The genius of Mondaugen’s Law is its understanding that the unmeasurable moral aspects of life are as subject to necessity as are the measurable physical ones . . . You cannot reduce your engagement with the past and future without diminishing yourself, without becoming “more tenuous.”

The term “personal density” brings me back, yet again, to an observation the playwright Richard Foreman made, just before the arrival of the smartphone: “I see within us all (myself included) the replacement of complex inner density with a new kind of self — evolving under the pressure of information overload and the technology of the ‘instantly available.'”

The intensification of communication, and the attendant flow of information, aids in the development of personal density, of inner density, but only up to a point. Then the effect reverses. One is so overwhelmed by the necessity of communication — a necessity that may well be felt as a form of pleasure — that there is no longer any time for the synthesis or consolidation needed to build density. Little adheres, less coheres. Personal density at this point becomes inversely proportional to informational density. The only way to deal with the expansion of informational bandwidth is to constrict one’s temporal bandwidth — to narrow the “Now.” We are not unbounded; tradeoffs must be made.

Image: Andrew Gustar.

Just Google it

From Michael S. Evans’s review of Pedro Domingos’s  The Master Algorithm:

For those in power, machine learning offers all of the benefits of human knowledge without the attendant dangers of organized human resistance. The Master Algorithm describes a world in which individuals can be managed faster than they can respond. What does this future really look like? It looks like the world we already have, but without recourse.

Framed and shot

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“From the very beginning of her career,” writes Arthur Lubow, of Diane Arbus, “she was taking photographs to obtain a vital proof — a corroboration of her own existence. The pattern was set early. When she was 15, she described to a friend how she would undress at night in her lit bathroom and watch an old man across the courtyard watch her (until his wife complained). She not only wanted to see, she needed to be seen.”

The bathroom was a camera, in which the girl composed an image of herself, fixed in light, for the audience, the other, to see. But was it really a corroboration of her existence that she sought, or its annihilation? Existence is continuous, unrelenting. The fixed image, the discrete image, offers an escape from the flux. The camera never lies, but the truth it tells is not of this world.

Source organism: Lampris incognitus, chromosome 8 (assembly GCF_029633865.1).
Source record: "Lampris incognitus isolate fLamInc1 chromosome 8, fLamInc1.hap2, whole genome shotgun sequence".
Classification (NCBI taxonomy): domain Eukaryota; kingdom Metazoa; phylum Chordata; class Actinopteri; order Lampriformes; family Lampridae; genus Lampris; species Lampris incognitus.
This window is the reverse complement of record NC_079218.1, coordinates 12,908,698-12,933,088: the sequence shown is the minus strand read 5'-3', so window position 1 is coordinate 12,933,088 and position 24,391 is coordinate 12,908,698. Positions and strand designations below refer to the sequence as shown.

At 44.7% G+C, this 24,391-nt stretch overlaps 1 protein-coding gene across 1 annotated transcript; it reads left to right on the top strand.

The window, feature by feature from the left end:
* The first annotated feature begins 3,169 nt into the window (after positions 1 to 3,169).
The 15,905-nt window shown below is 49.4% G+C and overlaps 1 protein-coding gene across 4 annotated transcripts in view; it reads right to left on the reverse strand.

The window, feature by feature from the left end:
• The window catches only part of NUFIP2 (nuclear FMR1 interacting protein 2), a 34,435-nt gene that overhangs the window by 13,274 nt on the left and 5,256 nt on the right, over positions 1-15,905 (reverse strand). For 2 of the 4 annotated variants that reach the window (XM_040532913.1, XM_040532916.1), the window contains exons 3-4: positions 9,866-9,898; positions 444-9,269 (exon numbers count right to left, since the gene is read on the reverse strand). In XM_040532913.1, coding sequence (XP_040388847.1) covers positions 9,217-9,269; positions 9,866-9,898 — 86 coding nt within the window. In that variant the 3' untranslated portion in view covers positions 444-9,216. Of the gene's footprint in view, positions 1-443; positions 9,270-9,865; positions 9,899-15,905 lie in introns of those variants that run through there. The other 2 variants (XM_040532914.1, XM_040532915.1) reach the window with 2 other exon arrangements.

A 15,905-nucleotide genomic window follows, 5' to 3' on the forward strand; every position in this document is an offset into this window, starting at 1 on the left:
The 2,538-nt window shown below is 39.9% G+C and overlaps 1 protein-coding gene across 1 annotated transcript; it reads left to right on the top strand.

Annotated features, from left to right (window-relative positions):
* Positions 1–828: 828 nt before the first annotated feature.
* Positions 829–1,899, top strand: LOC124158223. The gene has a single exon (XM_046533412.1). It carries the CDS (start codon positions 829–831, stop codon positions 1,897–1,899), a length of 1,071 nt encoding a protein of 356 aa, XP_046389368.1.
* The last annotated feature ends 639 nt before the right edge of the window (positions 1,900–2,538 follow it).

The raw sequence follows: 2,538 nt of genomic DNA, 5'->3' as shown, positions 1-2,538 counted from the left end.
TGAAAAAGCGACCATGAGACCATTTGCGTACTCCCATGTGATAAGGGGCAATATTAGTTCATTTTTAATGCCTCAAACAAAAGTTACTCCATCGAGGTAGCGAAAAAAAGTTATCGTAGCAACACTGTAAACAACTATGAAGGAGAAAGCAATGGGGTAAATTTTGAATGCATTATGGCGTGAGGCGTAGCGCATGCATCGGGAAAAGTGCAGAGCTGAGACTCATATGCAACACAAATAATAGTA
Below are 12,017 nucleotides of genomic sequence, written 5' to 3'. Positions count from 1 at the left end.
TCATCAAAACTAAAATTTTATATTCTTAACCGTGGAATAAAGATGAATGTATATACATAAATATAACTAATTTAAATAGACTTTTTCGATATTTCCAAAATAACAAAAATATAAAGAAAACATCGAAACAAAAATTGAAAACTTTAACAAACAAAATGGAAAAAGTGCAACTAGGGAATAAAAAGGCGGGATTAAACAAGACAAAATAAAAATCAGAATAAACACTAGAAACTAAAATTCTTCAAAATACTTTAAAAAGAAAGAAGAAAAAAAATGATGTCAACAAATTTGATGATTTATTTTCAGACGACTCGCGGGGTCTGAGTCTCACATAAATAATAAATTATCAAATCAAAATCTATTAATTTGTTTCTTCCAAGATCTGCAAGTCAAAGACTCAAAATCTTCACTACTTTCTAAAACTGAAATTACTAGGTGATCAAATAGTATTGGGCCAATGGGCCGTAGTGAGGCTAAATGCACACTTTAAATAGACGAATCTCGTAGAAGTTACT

A social medium is, in a sense, a camera, a room in which we compose ourselves for the other’s viewing. The stream may feel unrelenting as it pours through the phone, but it’s not continuous. It’s a series of fixed and discrete images, delivered visually or textually. It’s a film.

“She not only wanted to see, she needed to be seen.”

Social media, writes Rob Horning, can “facilitate an escapism through engagement.” He argues, drawing on Roy Baumeister’s 1988 Journal of Sex Research paper “Masochism as Escape from Self,” that social-media use can be considered a form of masochism. The self-construction that takes place on a network like Facebook or Snapchat is a mask for self-destruction. “It might seem weird to say that we express ourselves to escape ourselves. But self-expression can dissolve the self as well as build some enduring, legible version of a self.” And: “The platform’s constrictions take on the function of bondage, restricting autonomy to a limited set of actions.”

Arbus understood the paradox of overexposure — how, when carried to an extreme, exposure begins to erase the self. In the confines of a camera, light dissolves individuality; it’s disfiguring.

Image: Kris Haamer.

The future of Facebook is more bias, not less

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“What makes social media unique,” writes Mark Zuckerberg in defending Facebook against charges of an anti-conservative slant in its promotion of “trending” news stories, is that “we are one global community where anyone can share anything — from a loving photo of a mother and her baby to intellectual analysis of political events.” The ideal of a global community of unfettered sharers, all equal in their sharing ability, is “the core of everything Facebook is,” he continues. “Every tool we build is designed to give more people a voice and bring our global community together.”

What doesn’t cross Zuckerberg’s mind is that he is here expressing his own ideological bias, a bias toward a kind of My Little Pony cosmopolitanism that is at once soggy-minded and imperialist. It is a bias so thoroughgoing that he is unable to conceive of it as being a bias. Surely, no one could look at the pursuit of a global community, organized under the auspices of a business that seeks complete control over people’s attention, as anything other than an unalloyed good. Kumbaya, bitch.